With over 15 years experience in producing art shows for some of the most well-known art fairs in the USA, it’s safe to say Katelijne De Backer knows her stuff about putting on a well curated exhibition. The Belgian native was responsible for transforming the now-iconic Armory Show from a relatively small bohemian affair, into one of the most important art shows on the calendar. She also has experience curating independent galleries and even produced alternative music shows for MTV Europe before becoming an art director. With so much experience and know-how, we couldn’t pass up on the chance to ask her a couple of questions about the challenges of organizing an art fair on such a scale, her favorite places to browse art in her free time, and what advice she would give her younger self.
The PULSE contemporary art fair takes place at Indian Beach Park on Miami Beach. Why was Miami the perfect place for PULSE? How has Miami become a global center for contemporary art?
The first PULSE took place in Miami in 2005 as one of the satellite fairs to Art Basel Miami Beach. To present our internationally recognized galleries as well as the emerging galleries next to Art Basel was very important to us. It is because of the many art fairs, as well as auxiliary events in museums, galleries and other venues happening each year in early December, that Miami has become a global center for contemporary art.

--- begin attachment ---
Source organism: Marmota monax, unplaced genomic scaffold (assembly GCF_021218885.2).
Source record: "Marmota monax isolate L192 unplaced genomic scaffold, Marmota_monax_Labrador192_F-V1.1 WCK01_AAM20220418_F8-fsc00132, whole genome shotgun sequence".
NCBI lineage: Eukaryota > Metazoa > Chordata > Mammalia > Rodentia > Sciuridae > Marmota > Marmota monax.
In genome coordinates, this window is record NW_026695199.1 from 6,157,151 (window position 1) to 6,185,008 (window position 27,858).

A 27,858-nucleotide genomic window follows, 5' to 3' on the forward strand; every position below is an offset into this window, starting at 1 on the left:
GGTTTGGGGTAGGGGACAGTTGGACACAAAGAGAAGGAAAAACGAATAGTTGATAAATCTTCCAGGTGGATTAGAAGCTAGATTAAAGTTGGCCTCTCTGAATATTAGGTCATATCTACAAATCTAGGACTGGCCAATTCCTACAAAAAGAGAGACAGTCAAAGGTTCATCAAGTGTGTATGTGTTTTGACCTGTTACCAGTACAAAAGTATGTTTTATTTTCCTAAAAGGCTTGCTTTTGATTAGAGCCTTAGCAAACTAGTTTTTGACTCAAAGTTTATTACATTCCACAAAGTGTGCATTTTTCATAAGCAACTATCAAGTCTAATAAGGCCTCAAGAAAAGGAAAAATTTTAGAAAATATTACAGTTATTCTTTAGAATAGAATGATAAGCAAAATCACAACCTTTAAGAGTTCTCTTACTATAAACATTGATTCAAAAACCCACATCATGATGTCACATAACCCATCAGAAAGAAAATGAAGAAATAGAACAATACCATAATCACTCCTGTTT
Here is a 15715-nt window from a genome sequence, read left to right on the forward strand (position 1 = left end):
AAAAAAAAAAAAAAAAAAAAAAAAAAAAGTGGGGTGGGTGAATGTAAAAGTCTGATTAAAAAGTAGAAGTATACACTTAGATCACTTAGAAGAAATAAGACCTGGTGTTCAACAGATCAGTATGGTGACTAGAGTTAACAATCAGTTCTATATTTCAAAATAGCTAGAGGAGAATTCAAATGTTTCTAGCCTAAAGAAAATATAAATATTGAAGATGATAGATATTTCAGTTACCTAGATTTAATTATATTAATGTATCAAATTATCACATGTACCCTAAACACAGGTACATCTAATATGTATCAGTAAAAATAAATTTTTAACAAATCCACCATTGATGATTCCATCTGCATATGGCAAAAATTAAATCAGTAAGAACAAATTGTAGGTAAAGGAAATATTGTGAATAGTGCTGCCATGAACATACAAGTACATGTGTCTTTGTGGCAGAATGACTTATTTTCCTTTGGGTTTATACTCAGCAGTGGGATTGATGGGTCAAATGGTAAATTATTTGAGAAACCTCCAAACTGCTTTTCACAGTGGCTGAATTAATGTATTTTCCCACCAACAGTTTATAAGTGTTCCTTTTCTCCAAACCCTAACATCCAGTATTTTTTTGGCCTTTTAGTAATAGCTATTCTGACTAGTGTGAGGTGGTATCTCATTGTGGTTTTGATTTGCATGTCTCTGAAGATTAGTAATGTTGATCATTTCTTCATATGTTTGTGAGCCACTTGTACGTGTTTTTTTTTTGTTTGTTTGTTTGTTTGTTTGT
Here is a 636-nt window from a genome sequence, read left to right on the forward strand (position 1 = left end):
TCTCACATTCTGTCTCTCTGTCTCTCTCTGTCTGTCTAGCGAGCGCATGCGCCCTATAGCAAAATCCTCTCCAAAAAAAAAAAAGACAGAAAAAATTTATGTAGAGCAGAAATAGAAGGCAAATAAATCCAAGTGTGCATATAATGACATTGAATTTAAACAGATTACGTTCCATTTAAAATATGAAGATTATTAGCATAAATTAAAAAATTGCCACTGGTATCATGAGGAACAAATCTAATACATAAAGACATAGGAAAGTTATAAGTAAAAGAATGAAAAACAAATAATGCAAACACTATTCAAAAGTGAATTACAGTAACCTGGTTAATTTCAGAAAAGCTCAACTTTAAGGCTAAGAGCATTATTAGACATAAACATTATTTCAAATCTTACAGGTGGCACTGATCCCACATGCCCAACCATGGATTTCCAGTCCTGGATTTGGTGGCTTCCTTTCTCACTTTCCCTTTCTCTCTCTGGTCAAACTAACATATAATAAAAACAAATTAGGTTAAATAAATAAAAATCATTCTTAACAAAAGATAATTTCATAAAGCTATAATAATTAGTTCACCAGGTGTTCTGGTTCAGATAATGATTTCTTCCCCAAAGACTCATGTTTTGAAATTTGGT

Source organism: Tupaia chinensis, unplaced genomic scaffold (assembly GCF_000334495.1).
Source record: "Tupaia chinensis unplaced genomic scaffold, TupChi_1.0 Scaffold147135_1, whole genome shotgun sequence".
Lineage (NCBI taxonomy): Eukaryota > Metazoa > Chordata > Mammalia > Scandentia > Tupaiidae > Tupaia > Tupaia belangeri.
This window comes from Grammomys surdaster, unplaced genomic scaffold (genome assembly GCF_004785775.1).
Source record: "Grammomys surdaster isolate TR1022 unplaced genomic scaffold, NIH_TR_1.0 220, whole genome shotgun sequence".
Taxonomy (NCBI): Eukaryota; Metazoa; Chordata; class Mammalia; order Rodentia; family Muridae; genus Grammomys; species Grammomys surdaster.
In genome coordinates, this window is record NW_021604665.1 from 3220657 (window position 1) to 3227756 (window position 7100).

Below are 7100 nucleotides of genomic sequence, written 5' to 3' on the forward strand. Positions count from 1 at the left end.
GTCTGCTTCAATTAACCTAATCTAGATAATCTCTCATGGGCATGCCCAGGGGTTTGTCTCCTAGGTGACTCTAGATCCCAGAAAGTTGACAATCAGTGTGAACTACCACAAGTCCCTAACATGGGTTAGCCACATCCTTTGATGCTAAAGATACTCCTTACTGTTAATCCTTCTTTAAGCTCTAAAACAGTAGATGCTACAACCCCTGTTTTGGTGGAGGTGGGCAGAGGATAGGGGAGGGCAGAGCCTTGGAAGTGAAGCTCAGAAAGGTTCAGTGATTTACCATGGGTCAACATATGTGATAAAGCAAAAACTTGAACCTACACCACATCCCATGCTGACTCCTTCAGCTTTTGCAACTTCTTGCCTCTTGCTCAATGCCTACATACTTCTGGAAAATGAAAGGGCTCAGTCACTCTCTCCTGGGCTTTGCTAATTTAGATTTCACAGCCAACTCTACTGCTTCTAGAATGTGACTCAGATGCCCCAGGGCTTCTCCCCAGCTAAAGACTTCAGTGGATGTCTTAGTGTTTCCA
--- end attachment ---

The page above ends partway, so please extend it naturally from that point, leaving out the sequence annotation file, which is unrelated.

Can you tell us about the culture around the festival? What was the creative vision behind the festival? How is PULSE unique to other art fairs around the world?
PULSE Contemporary Art Fair is an established part of the annual art calendar and is recognized for providing its international community of emerging and established galleries with a dynamic platform for connecting with a global audience. PULSE offers visitors an engaging environment in which to discover and collect the most compelling contemporary art being produced today.
How have you achieved this ‘engaging environment’ for visitors to discover new contemporary art in? Can you tell us about the different curated sections in the fair?
PULSE prides itself on not only exhibiting internationally recognized galleries but also, championing the discovery of emerging galleries and artists. We have a number of curated sections: in SOLO, exhibitors present works from one of their represented artists. Each of these artists is nominated for the PULSE PRIZE, a jury-awarded cash grant presented directly to the artist. CONVERSATIONS offers a special focus for exhibitors to explore new visual and conceptual dialogues between two artists. POINTS is a dedicated section of the fair for alternative models and non-profits. And PLAY is a dedicated showcase for video and new media, serving as a platform to encourage discovery within the digital realm. Through each of these sections, we can guarantee that not only are we showing a range of artists, but also mediums like video and installation that can be difficult for galleries to exhibit in a commercial setting.
Tell us more about yourself and your career?